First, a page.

While dark scenes are usually thanks to the filmmaker’s vision, there are several factors both at movie theaters and when viewing reception that will affect the viewer’s ability to work out what’s happening onscreen.
For home viewers, one culprit can be the viewing environment, in keeping with digital imaging technician Nicholas Kay. When he goes to go to his parent’s house, he’s aghast at the butchered image quality on their television screen, which Kay believes should be as neutral as possible. As someone who spends countless hours on- and off-set perfecting visuals, he finds the settings on his parents’ TV offensive, from motion smoothing to brightness, which Kay claims should not be adjusted.
Kay, a two-decade industry vet who has worked on films like “Joker,” “Venom,” and “Black Panther,” said there are practical and emotional reasons for dark images aside from the viewing environment. Whether “dark” refers to a piece of media’s moodiness or its literal lack of sunlight, the two frequently go hand-in-hand. “The Batman” by Matt Reeves is largely set at night, “The Handmaid’s Tale” is set in a bleak dystopia, and horror films like the “Fear Street” trilogy rely on the blanket of darkness to stay viewers on their toes. Those works and more have all faced criticism for being too shadowy (the wester Drive-In in Las Vegas told patrons that they couldn’t get a refund for “The Batman” if they found it too dark) but the choice may be an unrealistic depiction of the plot.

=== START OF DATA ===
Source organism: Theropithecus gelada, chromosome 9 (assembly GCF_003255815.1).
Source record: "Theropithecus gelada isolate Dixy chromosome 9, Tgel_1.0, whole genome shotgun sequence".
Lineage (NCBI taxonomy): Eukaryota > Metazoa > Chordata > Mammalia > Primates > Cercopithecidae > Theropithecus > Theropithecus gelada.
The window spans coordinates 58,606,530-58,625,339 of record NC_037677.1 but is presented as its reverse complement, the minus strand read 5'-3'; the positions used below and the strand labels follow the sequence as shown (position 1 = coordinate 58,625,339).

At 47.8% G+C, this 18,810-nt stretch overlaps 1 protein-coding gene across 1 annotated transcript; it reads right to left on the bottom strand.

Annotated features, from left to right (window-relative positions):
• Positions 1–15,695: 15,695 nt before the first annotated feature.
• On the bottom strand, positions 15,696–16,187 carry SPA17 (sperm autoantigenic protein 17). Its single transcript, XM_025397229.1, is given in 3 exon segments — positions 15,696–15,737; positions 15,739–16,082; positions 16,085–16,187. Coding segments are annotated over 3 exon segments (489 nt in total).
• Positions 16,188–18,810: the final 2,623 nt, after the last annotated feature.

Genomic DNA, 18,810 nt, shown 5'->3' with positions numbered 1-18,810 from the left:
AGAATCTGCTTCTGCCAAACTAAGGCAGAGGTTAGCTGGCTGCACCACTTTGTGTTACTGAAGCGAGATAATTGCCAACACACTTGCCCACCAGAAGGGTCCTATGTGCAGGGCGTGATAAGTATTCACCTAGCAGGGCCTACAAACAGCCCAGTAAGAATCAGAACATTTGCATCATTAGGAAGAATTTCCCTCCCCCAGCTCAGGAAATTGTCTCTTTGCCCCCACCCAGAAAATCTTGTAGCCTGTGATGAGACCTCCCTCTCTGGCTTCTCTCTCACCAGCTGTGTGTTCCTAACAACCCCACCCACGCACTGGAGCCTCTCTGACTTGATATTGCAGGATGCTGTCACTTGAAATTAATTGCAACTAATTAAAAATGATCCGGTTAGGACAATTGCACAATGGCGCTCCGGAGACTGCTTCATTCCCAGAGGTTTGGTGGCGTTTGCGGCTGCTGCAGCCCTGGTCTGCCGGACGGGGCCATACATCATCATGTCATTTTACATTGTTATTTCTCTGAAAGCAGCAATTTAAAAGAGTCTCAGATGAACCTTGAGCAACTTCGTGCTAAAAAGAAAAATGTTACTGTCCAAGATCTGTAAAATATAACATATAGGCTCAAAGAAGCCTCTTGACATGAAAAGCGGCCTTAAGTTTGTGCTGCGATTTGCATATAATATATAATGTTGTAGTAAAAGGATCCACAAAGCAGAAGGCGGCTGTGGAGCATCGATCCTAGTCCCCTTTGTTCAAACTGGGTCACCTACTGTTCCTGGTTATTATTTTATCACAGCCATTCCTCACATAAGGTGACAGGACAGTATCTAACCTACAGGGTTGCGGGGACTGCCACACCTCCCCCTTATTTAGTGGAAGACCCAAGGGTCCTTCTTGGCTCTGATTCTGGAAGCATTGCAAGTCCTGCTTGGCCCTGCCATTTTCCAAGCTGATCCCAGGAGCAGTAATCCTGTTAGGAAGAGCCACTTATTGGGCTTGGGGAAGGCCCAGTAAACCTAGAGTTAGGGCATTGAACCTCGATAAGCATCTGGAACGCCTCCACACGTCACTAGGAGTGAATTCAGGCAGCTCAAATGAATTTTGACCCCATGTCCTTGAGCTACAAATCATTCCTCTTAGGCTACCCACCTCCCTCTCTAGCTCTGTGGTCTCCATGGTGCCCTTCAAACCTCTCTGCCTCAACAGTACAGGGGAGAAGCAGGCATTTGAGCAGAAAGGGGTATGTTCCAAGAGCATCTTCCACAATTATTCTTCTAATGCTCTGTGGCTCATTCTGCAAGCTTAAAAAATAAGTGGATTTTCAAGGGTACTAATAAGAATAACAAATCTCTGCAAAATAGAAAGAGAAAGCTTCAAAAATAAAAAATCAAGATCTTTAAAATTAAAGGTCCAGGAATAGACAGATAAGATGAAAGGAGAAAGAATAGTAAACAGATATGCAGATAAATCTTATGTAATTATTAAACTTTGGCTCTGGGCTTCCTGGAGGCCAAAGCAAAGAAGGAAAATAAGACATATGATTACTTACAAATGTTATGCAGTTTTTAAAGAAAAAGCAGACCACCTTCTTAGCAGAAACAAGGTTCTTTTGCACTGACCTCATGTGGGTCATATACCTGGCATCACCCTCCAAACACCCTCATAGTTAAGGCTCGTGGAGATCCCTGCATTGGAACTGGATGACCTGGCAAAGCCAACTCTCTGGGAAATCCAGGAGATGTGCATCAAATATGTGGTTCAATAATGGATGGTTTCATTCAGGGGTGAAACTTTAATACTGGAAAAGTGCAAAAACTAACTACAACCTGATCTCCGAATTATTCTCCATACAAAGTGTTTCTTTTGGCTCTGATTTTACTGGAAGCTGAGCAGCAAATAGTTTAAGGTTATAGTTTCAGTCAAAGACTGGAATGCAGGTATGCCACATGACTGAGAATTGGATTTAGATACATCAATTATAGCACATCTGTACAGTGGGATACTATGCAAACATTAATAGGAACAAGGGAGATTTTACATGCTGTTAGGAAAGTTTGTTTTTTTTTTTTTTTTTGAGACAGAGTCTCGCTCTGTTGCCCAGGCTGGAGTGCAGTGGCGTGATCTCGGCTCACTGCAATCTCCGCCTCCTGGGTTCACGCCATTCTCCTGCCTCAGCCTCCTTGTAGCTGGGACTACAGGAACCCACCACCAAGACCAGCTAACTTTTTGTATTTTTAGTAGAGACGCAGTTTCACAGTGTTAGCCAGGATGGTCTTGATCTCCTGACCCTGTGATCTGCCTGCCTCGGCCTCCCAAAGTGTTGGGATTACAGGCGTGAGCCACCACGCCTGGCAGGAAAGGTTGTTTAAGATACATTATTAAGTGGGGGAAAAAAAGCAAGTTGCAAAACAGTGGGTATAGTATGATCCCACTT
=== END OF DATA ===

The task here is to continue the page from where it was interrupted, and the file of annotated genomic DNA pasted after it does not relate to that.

“I think that plenty of cinematographers once they do certain things like that, they’re trying to form it feel extremely truthful,” Kay said. My job really is to calibrate my eye to what the cinematographer wants it to seem like.”
Adjust Your TV
But, no matter why a picture seems dim, Kay encompasses a few tips for creating sure you have got the most effective shot at seeing a movie the way it had been intended. He suggested Googling the make and model of your tv to find out the way to neutralize the settings, adding, “If a window outside is pointing at your screen, you’re fighting an uphill battle.”
When it involves your local movie, keep an eye fixed out for smudged screens or washed-out picture quality, and alert the stage manager. Make a degree of patronizing cinemas that prioritize the viewer experience, like AMC’s Dolby Cinemas or Alamo Drafthouse. When it involves a lack of control over how someone will watch one among the projects on which he spends months perfecting the imagery, Kay takes the challenges of his add stride.